What Elon Musk, Bill Gates, and 12 other business leaders think about AI tools like ChatGPT

Artificial intelligence tools have taken the world by storm — and business leaders are noticing.

Since OpenAI's ChatGPT came out in November, the buzzy conversational chatbot has been used to generate real estate advice and provide tips on starting a business, and some workers utilize it to make their jobs easier.

Business leaders' reactions to AI products like ChatGPT have been mixed. While figures like Bill Gates think that tools like ChatGPT can free up time in workers' lives by making employees more efficient, others, like Elon Musk, believe that AI is "one of the biggest risks to the future of civilization."

From feelings of excitement to doomsday visions, here is what 14 influential figures in business think about AI.


Bill Gates thinks AI has the power to change the world.

Gates said that AI is "every bit as important as the PC, as the internet," Forbes reported. AI will be the"biggest thing in this decade," Gates said on a podcast, admitting he didn't expect the tech to evolve so quickly in the last year.

Gates said he is "excited" about ChatGPT and finds the chatbot "pretty fantastic" in its potential to teach math and offer medical advice to people with limited access to resources, per Forbes.

He said he uses ChatGPT primarily "for serious purposes" though he admits to using it for "fun things" like writing poetry.

Still, Gates said ChatGPT is "truly imperfect" and has seen it answer math questions "completely wrong."

In terms of jobs, Gates said AI can "change our world" by making work more efficient, he told the German newspaper Handelsblatt.

When asked about his thoughts on the Big Tech race to build the best AI chatbot, Gates said he is "not sure" there will be a clear winner, per the podcast.

Gates sees AI integration into search engines as a "personal agent" that studies and understands its users' behavior, he said on the podcast, eliminating the need for separate tech services.

"A decade from now, we won't think of those businesses as separate, because the AI will know you so well that when you're buying gifts or planning trips, it won't care if Amazon has the best price or if someone else has a better price — you won't even need to think about it," Gates said. "So it's a pretty dramatic potential reshuffling of how tech markets look."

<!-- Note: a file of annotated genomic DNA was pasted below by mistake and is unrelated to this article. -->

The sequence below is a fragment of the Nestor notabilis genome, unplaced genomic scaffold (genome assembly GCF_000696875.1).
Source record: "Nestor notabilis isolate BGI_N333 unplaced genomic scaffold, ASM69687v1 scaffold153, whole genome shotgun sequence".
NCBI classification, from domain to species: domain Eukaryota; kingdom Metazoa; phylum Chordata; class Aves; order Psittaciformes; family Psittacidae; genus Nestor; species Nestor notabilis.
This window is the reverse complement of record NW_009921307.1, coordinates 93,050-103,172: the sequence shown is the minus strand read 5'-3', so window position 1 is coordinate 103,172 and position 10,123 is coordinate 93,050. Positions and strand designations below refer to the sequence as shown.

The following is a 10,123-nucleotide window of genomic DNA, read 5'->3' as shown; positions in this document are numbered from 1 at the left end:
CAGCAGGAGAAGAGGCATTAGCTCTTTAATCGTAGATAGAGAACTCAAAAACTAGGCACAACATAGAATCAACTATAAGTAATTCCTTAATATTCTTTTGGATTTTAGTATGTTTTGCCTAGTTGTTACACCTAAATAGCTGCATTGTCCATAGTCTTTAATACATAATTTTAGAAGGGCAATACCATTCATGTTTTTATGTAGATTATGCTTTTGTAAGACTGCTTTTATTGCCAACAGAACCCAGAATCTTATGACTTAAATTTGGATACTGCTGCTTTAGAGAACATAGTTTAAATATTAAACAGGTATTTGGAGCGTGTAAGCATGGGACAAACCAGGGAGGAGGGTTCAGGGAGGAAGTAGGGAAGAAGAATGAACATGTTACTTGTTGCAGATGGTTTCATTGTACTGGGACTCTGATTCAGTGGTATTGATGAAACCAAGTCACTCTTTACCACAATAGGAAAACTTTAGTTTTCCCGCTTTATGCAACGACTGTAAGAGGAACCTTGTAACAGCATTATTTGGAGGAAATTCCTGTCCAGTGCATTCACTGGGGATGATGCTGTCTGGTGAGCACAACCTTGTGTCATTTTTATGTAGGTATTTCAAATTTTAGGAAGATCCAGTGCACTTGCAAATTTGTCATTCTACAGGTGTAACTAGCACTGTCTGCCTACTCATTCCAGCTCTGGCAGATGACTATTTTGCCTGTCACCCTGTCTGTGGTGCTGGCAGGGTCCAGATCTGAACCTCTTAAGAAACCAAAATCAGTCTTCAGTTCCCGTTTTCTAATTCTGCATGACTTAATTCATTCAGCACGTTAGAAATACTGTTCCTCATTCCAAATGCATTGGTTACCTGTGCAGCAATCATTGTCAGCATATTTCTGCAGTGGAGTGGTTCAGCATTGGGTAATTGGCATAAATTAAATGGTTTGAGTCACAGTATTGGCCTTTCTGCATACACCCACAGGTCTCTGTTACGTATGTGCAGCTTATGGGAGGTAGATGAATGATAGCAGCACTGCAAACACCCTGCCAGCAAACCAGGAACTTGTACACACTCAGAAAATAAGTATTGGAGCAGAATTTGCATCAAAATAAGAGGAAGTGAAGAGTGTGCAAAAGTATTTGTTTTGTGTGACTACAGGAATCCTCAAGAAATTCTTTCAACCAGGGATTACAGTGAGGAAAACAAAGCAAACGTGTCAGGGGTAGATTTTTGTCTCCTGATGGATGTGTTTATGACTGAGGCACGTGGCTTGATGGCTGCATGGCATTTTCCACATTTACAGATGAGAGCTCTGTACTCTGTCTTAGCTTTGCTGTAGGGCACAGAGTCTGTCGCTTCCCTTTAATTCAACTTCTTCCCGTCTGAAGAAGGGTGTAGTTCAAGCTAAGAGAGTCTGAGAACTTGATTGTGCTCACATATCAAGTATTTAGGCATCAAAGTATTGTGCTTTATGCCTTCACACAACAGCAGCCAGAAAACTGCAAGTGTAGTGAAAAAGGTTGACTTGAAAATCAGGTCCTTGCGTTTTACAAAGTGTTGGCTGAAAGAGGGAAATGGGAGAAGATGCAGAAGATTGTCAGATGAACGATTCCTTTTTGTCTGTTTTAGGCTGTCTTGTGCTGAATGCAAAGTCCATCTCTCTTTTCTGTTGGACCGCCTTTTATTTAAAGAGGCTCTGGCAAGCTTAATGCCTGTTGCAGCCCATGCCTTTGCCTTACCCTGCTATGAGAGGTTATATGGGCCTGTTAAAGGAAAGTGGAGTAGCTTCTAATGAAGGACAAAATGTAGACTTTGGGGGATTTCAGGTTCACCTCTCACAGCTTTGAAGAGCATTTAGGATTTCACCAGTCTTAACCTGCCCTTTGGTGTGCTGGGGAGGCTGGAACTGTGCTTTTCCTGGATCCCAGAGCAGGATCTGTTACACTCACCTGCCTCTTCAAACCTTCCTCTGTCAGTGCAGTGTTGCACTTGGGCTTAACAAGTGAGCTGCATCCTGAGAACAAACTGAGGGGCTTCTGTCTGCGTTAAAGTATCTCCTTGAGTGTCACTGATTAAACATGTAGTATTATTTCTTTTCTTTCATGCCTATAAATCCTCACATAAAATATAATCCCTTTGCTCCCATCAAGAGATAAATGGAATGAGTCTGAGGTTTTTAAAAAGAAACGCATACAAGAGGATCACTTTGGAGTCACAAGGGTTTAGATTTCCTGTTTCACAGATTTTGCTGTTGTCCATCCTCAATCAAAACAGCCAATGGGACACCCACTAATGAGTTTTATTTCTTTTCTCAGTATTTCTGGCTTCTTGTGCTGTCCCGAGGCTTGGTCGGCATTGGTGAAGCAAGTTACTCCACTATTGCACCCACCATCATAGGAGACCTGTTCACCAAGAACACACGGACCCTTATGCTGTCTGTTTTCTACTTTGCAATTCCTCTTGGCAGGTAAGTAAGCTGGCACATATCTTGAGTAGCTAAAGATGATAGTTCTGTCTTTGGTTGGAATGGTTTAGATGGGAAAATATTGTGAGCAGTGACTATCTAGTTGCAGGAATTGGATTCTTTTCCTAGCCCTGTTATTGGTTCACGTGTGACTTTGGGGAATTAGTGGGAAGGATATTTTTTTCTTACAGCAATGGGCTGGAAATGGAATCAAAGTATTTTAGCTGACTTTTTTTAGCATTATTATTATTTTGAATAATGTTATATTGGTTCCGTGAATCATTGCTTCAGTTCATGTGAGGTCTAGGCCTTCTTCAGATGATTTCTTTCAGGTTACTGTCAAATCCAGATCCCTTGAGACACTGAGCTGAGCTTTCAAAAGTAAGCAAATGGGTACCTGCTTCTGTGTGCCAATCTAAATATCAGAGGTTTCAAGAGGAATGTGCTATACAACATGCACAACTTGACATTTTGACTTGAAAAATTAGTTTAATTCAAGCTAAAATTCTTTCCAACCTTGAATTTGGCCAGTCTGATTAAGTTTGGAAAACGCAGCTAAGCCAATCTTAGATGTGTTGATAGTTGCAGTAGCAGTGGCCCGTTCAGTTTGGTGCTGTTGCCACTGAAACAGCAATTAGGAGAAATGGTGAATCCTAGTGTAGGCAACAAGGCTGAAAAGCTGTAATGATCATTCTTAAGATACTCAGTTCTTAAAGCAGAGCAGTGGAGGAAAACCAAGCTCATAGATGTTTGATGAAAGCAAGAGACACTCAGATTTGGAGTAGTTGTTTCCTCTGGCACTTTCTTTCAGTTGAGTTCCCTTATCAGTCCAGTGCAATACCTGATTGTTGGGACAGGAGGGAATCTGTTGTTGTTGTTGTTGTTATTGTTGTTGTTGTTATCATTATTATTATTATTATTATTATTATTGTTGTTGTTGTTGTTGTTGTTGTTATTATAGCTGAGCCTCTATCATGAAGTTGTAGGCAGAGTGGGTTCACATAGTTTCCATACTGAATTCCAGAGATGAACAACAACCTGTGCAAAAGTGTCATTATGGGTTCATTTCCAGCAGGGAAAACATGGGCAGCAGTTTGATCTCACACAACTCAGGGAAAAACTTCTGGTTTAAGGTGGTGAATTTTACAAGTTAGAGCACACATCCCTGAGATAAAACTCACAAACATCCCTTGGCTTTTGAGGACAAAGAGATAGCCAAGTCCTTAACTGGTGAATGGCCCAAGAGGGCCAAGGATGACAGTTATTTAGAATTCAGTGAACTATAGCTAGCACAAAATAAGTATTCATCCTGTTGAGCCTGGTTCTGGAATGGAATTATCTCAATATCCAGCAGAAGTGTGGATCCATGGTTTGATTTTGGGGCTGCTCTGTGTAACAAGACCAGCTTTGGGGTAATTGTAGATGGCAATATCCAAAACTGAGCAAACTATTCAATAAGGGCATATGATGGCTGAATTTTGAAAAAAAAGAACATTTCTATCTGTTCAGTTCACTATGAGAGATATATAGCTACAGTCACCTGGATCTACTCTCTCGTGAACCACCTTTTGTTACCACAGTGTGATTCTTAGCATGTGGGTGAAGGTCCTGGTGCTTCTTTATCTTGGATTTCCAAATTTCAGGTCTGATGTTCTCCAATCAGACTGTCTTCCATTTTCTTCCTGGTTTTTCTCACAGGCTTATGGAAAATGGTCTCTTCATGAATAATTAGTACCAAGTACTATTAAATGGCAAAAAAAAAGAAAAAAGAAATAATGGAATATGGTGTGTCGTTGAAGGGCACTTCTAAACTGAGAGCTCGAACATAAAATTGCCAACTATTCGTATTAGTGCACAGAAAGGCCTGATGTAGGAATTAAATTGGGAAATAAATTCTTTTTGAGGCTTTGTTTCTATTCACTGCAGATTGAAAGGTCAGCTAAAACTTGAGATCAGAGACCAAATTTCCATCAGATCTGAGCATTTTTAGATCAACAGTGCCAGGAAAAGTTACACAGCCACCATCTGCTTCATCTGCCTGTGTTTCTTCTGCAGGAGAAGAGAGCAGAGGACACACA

Elon Musk - CEO at Twitter and cofounder of OpenAI


Elon Musk, who cofounded ChatGPT maker OpenAI before leaving the company — said at a recent conference that AI is "one of the biggest risks to the future of civilization," CNBC reported.

When asked about ChatGPT, Musk said that the tool is "both positive or negative" with "great promise" even if it comes with "great danger." Its impressive responses illustrate "just how advanced AI has become," he said.

That is why Musk said AI regulation is necessary even if it "may slow down AI a little bit," which he thinks is good.

"It is, I think, actually a bigger risk to society than cars or planes or medicine," he reportedly said during the World Government Summit in Dubai.

Musk has repeatedly sounded the alarm over the potential threat of AI.

In 2020, Musk insinuated that the Google-owned DeepMind project could take over the world. In 2018, he said AI may be more dangerous than nuclear weapons. A year before that, Musk emphasized the need for regulation as he claimed people "don't know how to react" to tech that he describes as "ethereal," the science blog Futurism reported.

Musk's current thoughts on AI came full circle starting in 2015, when Musk cofounded OpenAI with current CEO Sam Altman, saying at the time that AI was the "biggest existential threat" to humanity.